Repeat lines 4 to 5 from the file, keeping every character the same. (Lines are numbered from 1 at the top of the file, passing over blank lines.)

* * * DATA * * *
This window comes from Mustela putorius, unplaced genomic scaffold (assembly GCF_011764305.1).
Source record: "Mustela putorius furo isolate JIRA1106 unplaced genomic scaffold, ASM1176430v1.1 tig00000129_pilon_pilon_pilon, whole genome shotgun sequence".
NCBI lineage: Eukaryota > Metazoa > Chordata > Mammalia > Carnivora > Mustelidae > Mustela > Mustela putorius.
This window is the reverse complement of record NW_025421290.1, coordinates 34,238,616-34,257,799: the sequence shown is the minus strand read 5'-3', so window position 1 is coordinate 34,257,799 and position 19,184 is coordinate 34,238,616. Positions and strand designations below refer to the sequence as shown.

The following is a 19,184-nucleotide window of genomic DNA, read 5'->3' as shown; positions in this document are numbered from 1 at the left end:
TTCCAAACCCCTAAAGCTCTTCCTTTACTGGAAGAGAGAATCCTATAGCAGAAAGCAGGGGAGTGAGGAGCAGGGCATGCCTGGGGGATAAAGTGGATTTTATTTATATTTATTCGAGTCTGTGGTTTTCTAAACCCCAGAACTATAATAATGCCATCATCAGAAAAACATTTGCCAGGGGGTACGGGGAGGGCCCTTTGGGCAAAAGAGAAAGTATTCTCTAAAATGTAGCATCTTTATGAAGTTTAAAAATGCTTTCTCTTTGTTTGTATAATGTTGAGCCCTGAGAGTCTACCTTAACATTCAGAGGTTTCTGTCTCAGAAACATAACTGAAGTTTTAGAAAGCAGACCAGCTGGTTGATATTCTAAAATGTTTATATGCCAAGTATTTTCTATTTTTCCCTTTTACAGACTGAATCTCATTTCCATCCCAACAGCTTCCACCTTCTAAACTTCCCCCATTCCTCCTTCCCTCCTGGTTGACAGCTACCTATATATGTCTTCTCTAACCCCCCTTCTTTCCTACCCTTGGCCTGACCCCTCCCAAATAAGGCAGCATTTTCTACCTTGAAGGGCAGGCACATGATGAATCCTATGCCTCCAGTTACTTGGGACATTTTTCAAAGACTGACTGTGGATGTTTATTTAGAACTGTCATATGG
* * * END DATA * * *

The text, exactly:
This window is the reverse complement of record NW_025421290.1, coordinates 34,238,616-34,257,799: the sequence shown is the minus strand read 5'-3', so window position 1 is coordinate 34,257,799 and position 19,184 is coordinate 34,238,616. Positions and strand designations below refer to the sequence as shown.

The following is a 19,184-nucleotide window of genomic DNA, read 5'->3' as shown; positions in this document are numbered from 1 at the left end: